[FOM] How much of math is logic?
rgheck at brown.edu
Sun Feb 25 13:21:15 EST 2007
> Logicism seems to be considered passe nowadays, but I have not found the arguments against it convincing.
> Treating "logical validity" as an undefined term which I would like to understand better, I request examples of the folllowing:
> 1) A theorem of Peano Arithmetic which is not equivalent to a logical validity
The obvious answer would be, say: ~(Ex)(0 = Sx). That's not logically
valid and is therefore not equivalent to any logical validity, given
what is usually meant by "logically valid". Or (to channel for George
Boolos): the conjunction of ~(Ex)(0 = Sx) and (x)(y)(Sx = Sy --> x=y)
has no finite models and so is not logically valid on any understanding
of "logically valid" presently available to us.
> 2) A theorem of ZF without the axiom of Infinity which is not equivalent to a logical validity
And of course similar answers can be given here.
So, obviously, you mean something else by "logically valid", but then
> 4) An argument against second-order logic with standard semantics that does not simply amount to "a logic should have a well-behaved proof theory or a complete deductive calculus" or "since second-order logical validity depends on which set-theoretical assumptions are true it is not really logical validity".
There's an interesting paper by Peter Koellner that offers such an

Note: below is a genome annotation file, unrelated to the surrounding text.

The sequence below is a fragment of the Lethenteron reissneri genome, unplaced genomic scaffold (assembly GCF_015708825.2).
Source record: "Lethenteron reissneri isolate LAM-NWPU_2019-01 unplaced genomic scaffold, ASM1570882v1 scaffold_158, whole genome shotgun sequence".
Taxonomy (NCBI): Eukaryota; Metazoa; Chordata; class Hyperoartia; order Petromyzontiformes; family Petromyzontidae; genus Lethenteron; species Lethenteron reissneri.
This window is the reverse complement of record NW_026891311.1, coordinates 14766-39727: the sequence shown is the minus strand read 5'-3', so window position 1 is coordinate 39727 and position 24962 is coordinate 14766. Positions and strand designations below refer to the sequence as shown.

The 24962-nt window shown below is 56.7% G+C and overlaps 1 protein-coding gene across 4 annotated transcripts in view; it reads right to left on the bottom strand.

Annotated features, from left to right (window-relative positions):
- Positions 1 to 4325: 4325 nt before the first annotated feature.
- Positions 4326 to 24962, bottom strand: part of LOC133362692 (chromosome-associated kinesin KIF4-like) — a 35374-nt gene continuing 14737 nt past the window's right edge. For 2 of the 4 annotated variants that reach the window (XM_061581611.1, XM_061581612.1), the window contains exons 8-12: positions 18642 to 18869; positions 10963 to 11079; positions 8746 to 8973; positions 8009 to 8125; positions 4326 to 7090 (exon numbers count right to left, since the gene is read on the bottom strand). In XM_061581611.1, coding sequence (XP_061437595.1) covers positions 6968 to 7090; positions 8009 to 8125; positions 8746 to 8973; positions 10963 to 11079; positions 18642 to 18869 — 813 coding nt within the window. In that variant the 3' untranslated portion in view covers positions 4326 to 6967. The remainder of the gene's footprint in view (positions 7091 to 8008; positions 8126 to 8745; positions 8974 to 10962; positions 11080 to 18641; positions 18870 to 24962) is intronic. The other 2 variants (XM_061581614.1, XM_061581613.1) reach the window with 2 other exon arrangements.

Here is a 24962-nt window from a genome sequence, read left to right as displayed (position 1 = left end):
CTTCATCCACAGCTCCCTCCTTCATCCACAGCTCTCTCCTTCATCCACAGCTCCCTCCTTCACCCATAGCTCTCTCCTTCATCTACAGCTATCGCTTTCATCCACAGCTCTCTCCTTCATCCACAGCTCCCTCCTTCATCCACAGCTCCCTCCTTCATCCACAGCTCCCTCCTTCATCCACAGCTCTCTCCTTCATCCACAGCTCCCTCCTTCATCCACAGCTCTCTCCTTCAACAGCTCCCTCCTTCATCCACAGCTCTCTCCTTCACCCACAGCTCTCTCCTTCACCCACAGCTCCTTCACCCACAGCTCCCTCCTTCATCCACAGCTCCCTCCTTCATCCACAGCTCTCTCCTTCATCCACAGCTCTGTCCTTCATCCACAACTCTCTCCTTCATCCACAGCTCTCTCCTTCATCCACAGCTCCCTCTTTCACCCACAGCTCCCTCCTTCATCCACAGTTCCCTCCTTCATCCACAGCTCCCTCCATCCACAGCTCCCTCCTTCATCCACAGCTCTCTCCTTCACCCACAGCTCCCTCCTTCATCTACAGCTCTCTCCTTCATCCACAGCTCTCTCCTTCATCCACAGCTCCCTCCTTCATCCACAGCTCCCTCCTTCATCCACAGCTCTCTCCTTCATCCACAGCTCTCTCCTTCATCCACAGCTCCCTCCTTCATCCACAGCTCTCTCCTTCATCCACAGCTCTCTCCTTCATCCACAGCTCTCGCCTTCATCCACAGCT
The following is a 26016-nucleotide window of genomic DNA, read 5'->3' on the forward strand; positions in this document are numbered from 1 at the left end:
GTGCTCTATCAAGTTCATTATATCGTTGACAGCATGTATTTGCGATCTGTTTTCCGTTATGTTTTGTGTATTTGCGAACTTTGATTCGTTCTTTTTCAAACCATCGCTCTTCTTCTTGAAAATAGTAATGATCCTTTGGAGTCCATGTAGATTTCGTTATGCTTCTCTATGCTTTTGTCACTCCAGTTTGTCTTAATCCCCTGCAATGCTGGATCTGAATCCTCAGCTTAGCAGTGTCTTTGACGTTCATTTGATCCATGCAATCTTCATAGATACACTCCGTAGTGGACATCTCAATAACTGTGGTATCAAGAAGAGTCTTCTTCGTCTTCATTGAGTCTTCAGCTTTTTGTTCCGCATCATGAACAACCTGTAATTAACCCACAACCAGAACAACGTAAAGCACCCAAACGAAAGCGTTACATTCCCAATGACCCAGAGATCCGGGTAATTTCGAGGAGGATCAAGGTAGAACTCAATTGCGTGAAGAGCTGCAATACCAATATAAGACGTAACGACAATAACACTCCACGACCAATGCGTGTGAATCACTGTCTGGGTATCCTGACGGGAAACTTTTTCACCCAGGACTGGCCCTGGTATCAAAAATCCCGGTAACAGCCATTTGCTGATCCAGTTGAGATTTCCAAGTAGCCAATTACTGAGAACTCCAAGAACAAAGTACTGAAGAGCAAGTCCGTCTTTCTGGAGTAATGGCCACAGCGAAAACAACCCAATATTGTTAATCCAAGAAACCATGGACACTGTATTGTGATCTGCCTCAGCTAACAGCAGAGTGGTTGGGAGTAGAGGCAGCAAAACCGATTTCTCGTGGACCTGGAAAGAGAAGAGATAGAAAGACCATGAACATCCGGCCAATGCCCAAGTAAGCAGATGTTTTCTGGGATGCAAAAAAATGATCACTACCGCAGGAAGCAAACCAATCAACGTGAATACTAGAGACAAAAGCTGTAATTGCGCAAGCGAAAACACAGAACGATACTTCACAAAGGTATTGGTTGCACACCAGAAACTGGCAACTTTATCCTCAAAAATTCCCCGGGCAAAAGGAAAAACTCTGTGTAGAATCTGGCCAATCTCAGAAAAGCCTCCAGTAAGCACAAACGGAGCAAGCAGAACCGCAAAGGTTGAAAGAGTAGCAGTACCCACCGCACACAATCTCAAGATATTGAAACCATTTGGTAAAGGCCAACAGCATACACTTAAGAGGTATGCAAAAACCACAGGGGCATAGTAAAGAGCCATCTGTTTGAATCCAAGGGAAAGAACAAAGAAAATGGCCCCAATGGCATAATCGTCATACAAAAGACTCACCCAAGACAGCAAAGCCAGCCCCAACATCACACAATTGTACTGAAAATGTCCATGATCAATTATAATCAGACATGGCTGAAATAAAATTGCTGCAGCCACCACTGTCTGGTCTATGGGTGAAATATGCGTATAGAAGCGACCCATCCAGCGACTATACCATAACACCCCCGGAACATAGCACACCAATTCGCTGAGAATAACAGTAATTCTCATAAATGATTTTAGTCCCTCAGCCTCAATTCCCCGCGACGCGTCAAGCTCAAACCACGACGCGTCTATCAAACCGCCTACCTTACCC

argument. I'm not really qualified to evaluate it. Feferman has some
things to say about this in "Logic, Logics, and Logicism". Two of the
three considerations he offers are ones in which you're not interested,
but there's also a general approach in terms of a broadly Tarskian
attempt to characterize logical notions in terms of homomorphism that
leads to a restricted notion of what's logical.
To be sure, what one would really like to know is what the modifier
"logical" means and so what actually hangs on the question whether
arithmetic (say) is "logical" in character. Boolos, who was as
interested in the status of second-order logic as anyone, more or less
abandoned the claim that second-order logic was "really logic" late in
his life, not because he became convinced of the contrary view---though
the essentially G"odelian worry that second-order validity encodes too
much mathematics bothered him a lot---but rather because he ceased, he
said, to understand the notion of "logic" at issue. Is it supposed to be
epistemological? metaphysical? or what? I don't know that anyone really
has a good view about this.
Richard G Heck, Jr
Professor of Philosophy
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